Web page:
Look At Risk From The Top Not The Trenches

September 21, 2015

20150918_133157Successful Risk Management Requires A View From The Top Not A View From The Trenches

Today I was fortunate to visit a large electronics company in Seoul.  In fact, I was on the 39th floor of the company located in southern Seoul and had an amazing view of Seoul- as evidenced by the picture to the left. Looking at Seoul from this viewpoint made me not only appreciate how large and expansive Seoul is but how things appear different from 20,000 feet than on the ground.  In a way, risk management is like this.  Many people faced with risk management issues only see separate issues that are not connected or that are limited in scope.  For instance, some lawyers  still think of risk management as the department that manages insurance policies.  Some may in fact think that risk management also encompasses handling bad publicity or maybe even covers a disaster recovery plan. In general, executives   as well as some corporate managers don’t believe risk management is part of their job description or don’t even know what risk management really is.   However, given the globalization of business, the increased volatility of today’s business climate and the changes in social media that has increased communication tenfold, risk management is now part of every manager’s job description.  It is also much larger than it was 20 years ago.

Risk management should be viewed as an essential part of everyday management, including legal management.  Managing a company’s risks is not only important but vital.  But what many companies have failed to realize is that risk management covers a broad spectrum of issues and concerns and that to successfully handle them requires an integrated approach that comes from a view from the top- not a view from the trenches.  Until recently, manager’s lawyers have been trained to think reactively- i.e.  to react to a threat or risks.  Or they have been thought to think in narrow terms or in narrow tasks.   Managers have been trained to think of sales and marketing but not compliance.  Data privacy maybe important to some, but others don’t think about it.  Few executives fully understand the ramifications of cyber risk and leave it up to the risk management department or IT department to handle cyber security not realizing that cyber threats and the financial consequences of cyber risk is enormous.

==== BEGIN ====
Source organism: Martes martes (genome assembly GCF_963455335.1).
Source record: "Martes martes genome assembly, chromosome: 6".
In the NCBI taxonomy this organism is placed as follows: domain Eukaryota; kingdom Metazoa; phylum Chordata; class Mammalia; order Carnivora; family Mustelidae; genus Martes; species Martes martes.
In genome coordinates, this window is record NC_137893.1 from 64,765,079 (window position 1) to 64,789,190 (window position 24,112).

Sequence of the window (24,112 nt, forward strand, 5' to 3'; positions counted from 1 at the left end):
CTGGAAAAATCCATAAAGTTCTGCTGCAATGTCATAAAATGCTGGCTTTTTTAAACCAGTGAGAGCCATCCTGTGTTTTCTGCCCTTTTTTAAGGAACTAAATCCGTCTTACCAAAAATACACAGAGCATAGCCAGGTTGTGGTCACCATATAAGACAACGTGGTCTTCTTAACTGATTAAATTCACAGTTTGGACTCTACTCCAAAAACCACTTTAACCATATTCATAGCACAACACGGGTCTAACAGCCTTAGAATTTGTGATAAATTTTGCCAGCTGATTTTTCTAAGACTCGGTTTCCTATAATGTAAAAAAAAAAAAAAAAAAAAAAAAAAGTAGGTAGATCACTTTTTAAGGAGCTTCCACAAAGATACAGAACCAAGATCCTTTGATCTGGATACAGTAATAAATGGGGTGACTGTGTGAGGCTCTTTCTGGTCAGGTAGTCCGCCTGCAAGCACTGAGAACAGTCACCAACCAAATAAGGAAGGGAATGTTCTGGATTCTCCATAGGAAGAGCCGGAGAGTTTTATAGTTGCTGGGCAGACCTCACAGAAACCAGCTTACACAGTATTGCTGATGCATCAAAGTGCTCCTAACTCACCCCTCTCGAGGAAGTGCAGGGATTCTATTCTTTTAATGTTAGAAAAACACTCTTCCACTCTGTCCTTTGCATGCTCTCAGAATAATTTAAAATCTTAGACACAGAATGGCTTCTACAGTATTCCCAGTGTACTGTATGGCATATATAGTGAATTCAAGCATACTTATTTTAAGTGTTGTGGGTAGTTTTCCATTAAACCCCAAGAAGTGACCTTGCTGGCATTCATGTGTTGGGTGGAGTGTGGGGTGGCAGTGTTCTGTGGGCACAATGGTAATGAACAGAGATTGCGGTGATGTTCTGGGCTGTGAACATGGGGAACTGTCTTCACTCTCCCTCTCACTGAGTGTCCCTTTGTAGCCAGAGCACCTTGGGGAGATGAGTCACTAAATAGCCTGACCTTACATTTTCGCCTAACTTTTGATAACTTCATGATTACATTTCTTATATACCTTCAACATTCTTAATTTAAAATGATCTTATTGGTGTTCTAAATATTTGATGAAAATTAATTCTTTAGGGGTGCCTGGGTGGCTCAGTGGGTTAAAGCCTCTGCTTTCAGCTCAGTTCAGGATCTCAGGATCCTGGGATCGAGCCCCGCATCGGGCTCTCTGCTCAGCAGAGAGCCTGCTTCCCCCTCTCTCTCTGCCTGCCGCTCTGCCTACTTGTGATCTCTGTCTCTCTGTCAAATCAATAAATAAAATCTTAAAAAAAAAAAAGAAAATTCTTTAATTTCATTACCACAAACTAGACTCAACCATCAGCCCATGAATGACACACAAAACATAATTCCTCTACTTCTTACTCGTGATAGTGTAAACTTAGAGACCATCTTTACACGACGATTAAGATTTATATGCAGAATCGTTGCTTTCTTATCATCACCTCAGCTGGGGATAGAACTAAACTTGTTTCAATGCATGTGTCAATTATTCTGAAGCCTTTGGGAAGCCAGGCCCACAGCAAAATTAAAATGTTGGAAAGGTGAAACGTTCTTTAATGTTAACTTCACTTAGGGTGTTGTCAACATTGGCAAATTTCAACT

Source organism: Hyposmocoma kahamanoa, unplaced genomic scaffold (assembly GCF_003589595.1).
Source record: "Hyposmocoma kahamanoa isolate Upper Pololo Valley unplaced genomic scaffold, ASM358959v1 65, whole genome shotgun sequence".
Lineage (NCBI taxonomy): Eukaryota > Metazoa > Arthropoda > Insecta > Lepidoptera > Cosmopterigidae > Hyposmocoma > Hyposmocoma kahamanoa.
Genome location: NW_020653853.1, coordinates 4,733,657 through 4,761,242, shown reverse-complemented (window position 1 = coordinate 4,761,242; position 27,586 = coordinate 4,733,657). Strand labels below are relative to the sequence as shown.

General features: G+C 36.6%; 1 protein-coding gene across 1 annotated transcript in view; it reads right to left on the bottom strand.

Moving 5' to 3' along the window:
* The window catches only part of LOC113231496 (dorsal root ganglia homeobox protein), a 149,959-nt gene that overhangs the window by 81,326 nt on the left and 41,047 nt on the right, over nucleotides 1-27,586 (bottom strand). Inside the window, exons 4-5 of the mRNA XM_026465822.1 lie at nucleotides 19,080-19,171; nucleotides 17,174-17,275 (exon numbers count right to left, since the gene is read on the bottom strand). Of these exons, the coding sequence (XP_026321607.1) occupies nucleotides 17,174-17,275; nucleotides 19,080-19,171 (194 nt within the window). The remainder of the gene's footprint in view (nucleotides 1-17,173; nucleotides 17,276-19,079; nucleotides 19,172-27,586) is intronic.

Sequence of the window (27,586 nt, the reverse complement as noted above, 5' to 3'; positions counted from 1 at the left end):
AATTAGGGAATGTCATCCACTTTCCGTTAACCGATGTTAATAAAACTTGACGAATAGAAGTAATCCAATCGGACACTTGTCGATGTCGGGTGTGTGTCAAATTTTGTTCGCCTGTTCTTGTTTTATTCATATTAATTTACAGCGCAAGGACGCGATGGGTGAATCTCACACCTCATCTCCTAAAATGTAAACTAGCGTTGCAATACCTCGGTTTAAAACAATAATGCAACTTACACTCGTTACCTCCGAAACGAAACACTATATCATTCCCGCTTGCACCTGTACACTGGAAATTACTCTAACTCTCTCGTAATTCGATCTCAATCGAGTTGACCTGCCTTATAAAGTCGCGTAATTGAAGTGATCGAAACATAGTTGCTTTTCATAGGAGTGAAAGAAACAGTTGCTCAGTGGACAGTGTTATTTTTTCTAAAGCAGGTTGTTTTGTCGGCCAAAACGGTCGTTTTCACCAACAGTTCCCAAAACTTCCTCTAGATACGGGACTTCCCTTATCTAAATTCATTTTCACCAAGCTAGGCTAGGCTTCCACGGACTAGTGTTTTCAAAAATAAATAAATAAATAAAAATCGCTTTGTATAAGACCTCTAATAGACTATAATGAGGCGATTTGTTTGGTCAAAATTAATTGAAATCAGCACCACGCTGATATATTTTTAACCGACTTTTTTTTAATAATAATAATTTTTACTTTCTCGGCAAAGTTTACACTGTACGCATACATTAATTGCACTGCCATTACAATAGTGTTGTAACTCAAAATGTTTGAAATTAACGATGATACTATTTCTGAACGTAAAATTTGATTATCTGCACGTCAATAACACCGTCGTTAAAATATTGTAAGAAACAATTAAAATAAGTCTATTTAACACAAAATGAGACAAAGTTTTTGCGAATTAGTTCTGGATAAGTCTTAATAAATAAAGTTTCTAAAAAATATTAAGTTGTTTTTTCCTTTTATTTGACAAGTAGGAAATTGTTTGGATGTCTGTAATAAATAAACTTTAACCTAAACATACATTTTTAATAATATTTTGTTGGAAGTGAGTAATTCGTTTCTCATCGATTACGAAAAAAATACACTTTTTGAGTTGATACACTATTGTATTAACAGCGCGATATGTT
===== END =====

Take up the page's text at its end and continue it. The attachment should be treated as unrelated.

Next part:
But given the recent changes in the global business environment, managers in general must now learn to manage risks.  Such proactive management encompasses a large area of not only pure legal risks but also business risks that could lead to legal threats and issues.  In essence, management must now learn to proactively manage risks by minimizing risks, mitigating risks, transferring risks and eliminating risks.  All are in a sense a proactive response to a risk rather than a purely reactive response.  Management must also realize that business and legal risks encompass a myriad or risks that their predecessors did not have to think about such as cyber security, compliance, antitrust concerns, regulatory issues, crisis management, IP protection, trade secrets, and data privacy and so on.

The main role of in-house counsel in corporations or legal entities is now, of course, to mitigate legal risk in connection with the sale of products or services provided by the company. In essence how the company protects its success will be based in part on its ability to manage, control, and minimize legal risk, especially in a litigious society such as the US marketplace.  But managers play a role too.  Upper management must allocate resources to adequately manager risk.   Therefore, to properly address risk requires a view from the top.

For a company to properly manage risk- management has to understand what risks it is willing to take in the market place and what risks it is not willing to take. What is the company's appetite for risk? Is it willing to buy inferior parts for its product and risk the probability of a product liability lawsuit in order to make a greater profit or not?  What does the Board of Directors think about risks?  Has the BOD ordered a risk audit of the whole company? Is the company willing to accept more risk than it currently accepts, and if so, what is the rate of return it needs to justify the additional risk?  These questions can only be asked when looking at the company from the top.  To properly handle risk, don’t get caught in the trenches.

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